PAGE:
Hooray for Autumn! September 1st heralded the arrival of meteorological Autumn, and there were plenty of ways to celebrate in yesterday’s Seasons of Rosie post. Today I’m sharing another way – one of my first Autumnal recipes: Nigel Slater’s wholemeal plum cake with spiced frosting. Plum is one of my favourite late Summer, early Autumn fruits – particularly the Victoria variety, which my Grandparents used to grow in their garden. A taste of the ripe, tart yet sweet fruit never fails to transport me back to early September days and birthdays. I can’t be with them tomorrow on said special day, so I thought I would share this recipe instead, which I know they would thoroughly approve of. Warming with spice, rich with hazelnuts and filled with fruit, it’s a great way to dip your toe into Autumn flavours. To make the cake, you will need:
75g light muscovado sugar
75g golden caster
100g hazelnuts, skinned
500g medium-sized plums (prepare by cutting in half and discarding the stones)
150gself-raising wholemeal flour
1 tsp baking powder
½ tsp ground cinnamon
A pinch of salt.
For the icing:
150g icing sugar
3 tsp lemon juice
A pinch ground cinnamon
6 cardamom pods
2 tsp sesame seeds
2 tsp poppy seeds
2 tsp dried rose petals.
Preheat the oven to 160C/ 140C Fan/ Gas Mark 3. Grease and line the base of a 22cm baking tin. Beat the butter and sugars for 5 minutes in a stand mixer until light and fluffy – the colour of latte. Regularly push the mixture down the sides of the bowl with a spatula to ensure even creaming.
While the butter and sugar cream, toast the hazelnuts in a dry pan, watching carefully and moving them round the pan so they colour evenly. Grind to a fine powder in a food processor. Beat the eggs with a fork then gradually add to the butter and sugar, with the paddle still turning.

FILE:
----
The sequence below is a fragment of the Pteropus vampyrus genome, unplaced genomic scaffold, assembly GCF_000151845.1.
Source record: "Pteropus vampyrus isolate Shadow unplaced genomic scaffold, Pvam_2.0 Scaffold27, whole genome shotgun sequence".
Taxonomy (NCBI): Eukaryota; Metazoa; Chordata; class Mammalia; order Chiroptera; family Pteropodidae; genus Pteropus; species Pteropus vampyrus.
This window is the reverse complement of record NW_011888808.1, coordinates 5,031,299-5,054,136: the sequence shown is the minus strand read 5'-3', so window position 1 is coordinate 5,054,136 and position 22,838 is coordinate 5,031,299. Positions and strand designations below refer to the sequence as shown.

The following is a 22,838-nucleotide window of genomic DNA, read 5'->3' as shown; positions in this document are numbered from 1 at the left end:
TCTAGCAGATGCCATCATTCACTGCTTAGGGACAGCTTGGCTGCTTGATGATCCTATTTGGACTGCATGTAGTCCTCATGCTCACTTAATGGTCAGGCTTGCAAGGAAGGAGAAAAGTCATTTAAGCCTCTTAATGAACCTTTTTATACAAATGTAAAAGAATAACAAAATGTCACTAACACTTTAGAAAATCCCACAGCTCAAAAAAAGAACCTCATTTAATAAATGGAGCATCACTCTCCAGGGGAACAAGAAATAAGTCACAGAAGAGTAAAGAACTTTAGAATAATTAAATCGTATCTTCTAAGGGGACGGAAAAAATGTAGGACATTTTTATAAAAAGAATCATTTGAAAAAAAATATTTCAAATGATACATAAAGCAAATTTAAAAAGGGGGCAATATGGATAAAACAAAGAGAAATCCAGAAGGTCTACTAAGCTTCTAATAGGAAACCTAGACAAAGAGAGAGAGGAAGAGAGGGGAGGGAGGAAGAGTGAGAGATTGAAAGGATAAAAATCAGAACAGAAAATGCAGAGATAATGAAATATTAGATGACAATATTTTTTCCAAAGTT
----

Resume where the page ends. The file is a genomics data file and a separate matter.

Combine the flour, baking powder, cinnamon, salt and the ground hazlenuts, then add to the batter, mixing it together thoroughly. Scrape the batter into the lined cake tin and gently smooth the surface.
Place the plums evenly on the surface of the cake. You want them to sink into the body of the cake as it bakes. Bake for 50–60 minutes till the cake is spongy to the touch. (Test after 50 minutes with a metal skewer: it should come out without any uncooked cake mixture sticking to it.)
Leave the cake to settle for 20 minutes, then run a palette knife around the inside of the tin to the loosen the cake, remove from the tin and place on a plate. Sieve the icing sugar into a bowl, stir in the lemon juice, adding a little water if required to bring it to a thick, pouring consistency. Stir in the cinnamon.
Open the cardamom pods, remove the seeds and grind them to a fine powder. Stir into the icing. Lightly toast the sesame seeds in a dry pan till golden, then mix with the rose petals.
Transfer the cake to a plate, then pour the spiced icing over the surface – it will ooze down the sides rather pleasingly.
Scatter with the sesame seeds and rose petals and serve.
What are you baking this weekend? Have you tried wholemeal plum cake with spiced frosting?